Generally, we'd map out a level into small sections, and generalize how long some of the small sections might take to travel through for the player. If there were a section where it seems like we'd need the music to loop (where it was possible for the player to 'hang out'), then we'd note it that way with an estimation of the length of the loop. In other cases, the small sections of the game would require a linear piece of music to transition from one section of the map to another. So we came up with a few classes of music cues: 1) ambient 2) linear 3) loop 4) stinger.
If we had decided that a loop might need to be about 2 minutes, I'd usually compose something that would be about 1:45 or so, and then create a loop for the last part of the cue. This way, if a player was hanging out in a part of the map, they wouldn't hear the entire cue loop again, but just the last 15-20 seconds. However, I arranged it so that if this short section had a melody part, that it would be recorded separately, and in some cases there would be alternative melodies recorded as well. So the 'base section' of the short loop could play one layer (usually a bass clarinet and cello part) and would be able to loop with other layers like "A melody" and then "B melody" and maybe "no melody" or 'ambient part" to be layered over the 'base part'. This way, if a player were stuck in the section for a long time (usually not likely, but just in case) they wouldn't hear an obvious melodic loop. We had the flexibility to stretch it out a little bit.
This next audio clip demostrates this a bit. You'll hear the cue begin with the main groove/loop, and then the flute solo plays over that, then transitions to a sparse synth part that plays over the loop (the musicians actually played the groove for about 90 seconds, so to avoid the repeating loop of the same 4 bar phrase performance), then the instruments fade to leave a synth part that keeps the loop intact, and eventually that fades to the end of the cue (which will fade into sound design in the game.)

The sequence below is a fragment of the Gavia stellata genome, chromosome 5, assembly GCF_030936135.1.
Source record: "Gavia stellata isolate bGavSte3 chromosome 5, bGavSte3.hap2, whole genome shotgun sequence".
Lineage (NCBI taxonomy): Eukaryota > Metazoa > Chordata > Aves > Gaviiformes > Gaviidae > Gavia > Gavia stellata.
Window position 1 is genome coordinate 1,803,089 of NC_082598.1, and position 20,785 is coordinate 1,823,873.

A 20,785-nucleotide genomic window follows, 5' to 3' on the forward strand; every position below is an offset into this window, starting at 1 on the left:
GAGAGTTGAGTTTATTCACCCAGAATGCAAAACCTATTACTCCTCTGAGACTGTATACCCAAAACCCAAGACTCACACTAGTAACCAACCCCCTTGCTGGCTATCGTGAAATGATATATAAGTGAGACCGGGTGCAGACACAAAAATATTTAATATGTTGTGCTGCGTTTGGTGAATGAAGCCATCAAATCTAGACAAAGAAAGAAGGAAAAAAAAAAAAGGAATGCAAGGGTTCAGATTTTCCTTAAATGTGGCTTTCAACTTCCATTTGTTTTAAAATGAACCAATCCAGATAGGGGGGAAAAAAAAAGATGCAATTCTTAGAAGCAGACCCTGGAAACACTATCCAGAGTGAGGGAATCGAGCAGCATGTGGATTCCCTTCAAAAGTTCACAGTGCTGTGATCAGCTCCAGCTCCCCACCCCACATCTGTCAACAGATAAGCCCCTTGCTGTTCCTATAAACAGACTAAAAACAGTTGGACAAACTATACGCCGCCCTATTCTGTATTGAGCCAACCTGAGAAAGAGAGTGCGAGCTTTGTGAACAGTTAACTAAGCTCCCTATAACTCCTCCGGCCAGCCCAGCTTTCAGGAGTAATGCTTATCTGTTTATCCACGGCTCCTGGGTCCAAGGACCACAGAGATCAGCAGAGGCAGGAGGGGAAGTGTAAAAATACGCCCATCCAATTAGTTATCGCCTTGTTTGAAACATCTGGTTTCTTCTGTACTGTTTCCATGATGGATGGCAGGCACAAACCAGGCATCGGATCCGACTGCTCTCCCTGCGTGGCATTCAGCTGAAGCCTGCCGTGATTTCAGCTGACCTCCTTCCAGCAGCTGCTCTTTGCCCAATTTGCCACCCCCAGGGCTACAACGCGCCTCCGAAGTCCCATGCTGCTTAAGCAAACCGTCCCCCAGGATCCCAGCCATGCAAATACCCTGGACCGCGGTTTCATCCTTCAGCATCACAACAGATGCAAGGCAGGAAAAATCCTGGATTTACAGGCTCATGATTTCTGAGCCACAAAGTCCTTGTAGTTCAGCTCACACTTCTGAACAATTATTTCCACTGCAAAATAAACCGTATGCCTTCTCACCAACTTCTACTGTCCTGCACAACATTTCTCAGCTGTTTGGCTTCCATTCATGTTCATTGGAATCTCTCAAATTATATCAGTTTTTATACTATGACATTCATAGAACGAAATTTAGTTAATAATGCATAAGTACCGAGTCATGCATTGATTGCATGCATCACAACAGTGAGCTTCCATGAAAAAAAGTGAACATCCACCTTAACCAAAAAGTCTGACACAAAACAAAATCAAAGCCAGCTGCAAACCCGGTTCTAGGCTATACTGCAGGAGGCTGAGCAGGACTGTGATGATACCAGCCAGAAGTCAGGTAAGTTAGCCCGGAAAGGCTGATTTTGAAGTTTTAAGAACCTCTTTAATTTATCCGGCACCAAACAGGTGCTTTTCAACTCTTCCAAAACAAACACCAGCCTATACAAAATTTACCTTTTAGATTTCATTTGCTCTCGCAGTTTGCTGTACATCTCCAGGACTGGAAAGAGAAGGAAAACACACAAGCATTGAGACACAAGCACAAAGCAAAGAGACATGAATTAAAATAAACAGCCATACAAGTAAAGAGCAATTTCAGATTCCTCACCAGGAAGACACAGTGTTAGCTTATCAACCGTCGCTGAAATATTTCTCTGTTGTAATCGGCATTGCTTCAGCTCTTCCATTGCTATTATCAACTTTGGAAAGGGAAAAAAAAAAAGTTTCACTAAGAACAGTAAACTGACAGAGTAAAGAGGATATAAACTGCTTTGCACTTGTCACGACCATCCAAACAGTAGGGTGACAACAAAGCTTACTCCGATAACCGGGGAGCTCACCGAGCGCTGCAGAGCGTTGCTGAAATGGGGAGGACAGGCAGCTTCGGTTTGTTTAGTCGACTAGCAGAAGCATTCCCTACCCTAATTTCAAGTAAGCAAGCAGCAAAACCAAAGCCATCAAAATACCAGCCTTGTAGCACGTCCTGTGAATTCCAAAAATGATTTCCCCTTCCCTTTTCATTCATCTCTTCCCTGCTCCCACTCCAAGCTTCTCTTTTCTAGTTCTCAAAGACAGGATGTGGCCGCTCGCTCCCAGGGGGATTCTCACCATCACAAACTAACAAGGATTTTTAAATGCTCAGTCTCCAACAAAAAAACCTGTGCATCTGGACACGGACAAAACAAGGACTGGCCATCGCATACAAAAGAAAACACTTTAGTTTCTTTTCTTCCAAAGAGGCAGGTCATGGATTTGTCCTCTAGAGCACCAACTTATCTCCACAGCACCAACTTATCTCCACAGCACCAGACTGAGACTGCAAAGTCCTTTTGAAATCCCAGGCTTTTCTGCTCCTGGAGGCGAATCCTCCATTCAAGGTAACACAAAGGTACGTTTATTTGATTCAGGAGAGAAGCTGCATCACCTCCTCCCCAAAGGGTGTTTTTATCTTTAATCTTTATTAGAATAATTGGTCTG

There's also a fail safe we're considering that would simply let the music fade into ambient drones or only the sound design if no progress were made for 'X' amount of time (X being whatever we deemed too long to hang around in that area). Once the player started to progress again, when they came upon an invisible 'stinger' area in the map, they'd simply retrigger the music system again from that 'stinger' transition point onwards. I'm curious if anyone has considered other options for these sorts of issues in their own projects...these were the first things that came to mind for me, but I'd enjoy hearing what others have done.
Composing with Implementation on the Brain
I know that there are some studios that take the philosophy that they want to 'let the composer compose' and not to worry about the implementation. I certainly understand how they came to that decision, and typically those are large teams working on big projects that take that approach. Being the one person audio team, I definitely had to think about the implementation, and honestly this affected my entire approach to the composition for the better.
As I was composing the first draft of the music my process became one where I was finishing a cue and then bouncing the stems and dropping them in my FMOD session to test them out. I'd go back and forth between Logic and FMOD several times before I'd get to a place where I thought we could try something in game.